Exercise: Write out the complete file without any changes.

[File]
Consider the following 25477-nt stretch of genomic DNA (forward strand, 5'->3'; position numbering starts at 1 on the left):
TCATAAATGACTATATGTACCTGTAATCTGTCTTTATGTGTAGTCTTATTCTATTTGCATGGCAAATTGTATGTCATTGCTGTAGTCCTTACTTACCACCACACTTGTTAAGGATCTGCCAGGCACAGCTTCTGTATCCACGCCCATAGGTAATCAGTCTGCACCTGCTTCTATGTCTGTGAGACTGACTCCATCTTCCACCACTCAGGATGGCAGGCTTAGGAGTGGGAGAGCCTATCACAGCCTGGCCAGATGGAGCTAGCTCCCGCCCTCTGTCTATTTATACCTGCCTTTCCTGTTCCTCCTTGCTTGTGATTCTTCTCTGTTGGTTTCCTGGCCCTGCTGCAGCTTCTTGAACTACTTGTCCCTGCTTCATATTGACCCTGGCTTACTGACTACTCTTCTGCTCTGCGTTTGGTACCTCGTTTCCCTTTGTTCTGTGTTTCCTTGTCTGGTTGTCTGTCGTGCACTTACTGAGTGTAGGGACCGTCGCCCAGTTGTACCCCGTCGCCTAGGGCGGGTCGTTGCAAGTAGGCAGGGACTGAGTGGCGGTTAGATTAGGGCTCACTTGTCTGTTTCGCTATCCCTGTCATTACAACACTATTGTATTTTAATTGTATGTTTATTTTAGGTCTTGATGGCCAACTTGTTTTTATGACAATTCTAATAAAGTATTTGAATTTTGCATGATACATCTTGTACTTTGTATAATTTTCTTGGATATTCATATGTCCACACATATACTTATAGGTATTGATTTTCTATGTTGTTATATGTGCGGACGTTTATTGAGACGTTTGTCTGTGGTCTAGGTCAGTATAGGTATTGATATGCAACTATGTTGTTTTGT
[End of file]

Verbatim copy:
Consider the following 25477-nt stretch of genomic DNA (forward strand, 5'->3'; position numbering starts at 1 on the left):
TCATAAATGACTATATGTACCTGTAATCTGTCTTTATGTGTAGTCTTATTCTATTTGCATGGCAAATTGTATGTCATTGCTGTAGTCCTTACTTACCACCACACTTGTTAAGGATCTGCCAGGCACAGCTTCTGTATCCACGCCCATAGGTAATCAGTCTGCACCTGCTTCTATGTCTGTGAGACTGACTCCATCTTCCACCACTCAGGATGGCAGGCTTAGGAGTGGGAGAGCCTATCACAGCCTGGCCAGATGGAGCTAGCTCCCGCCCTCTGTCTATTTATACCTGCCTTTCCTGTTCCTCCTTGCTTGTGATTCTTCTCTGTTGGTTTCCTGGCCCTGCTGCAGCTTCTTGAACTACTTGTCCCTGCTTCATATTGACCCTGGCTTACTGACTACTCTTCTGCTCTGCGTTTGGTACCTCGTTTCCCTTTGTTCTGTGTTTCCTTGTCTGGTTGTCTGTCGTGCACTTACTGAGTGTAGGGACCGTCGCCCAGTTGTACCCCGTCGCCTAGGGCGGGTCGTTGCAAGTAGGCAGGGACTGAGTGGCGGTTAGATTAGGGCTCACTTGTCTGTTTCGCTATCCCTGTCATTACAACACTATTGTATTTTAATTGTATGTTTATTTTAGGTCTTGATGGCCAACTTGTTTTTATGACAATTCTAATAAAGTATTTGAATTTTGCATGATACATCTTGTACTTTGTATAATTTTCTTGGATATTCATATGTCCACACATATACTTATAGGTATTGATTTTCTATGTTGTTATATGTGCGGACGTTTATTGAGACGTTTGTCTGTGGTCTAGGTCAGTATAGGTATTGATATGCAACTATGTTGTTTTGT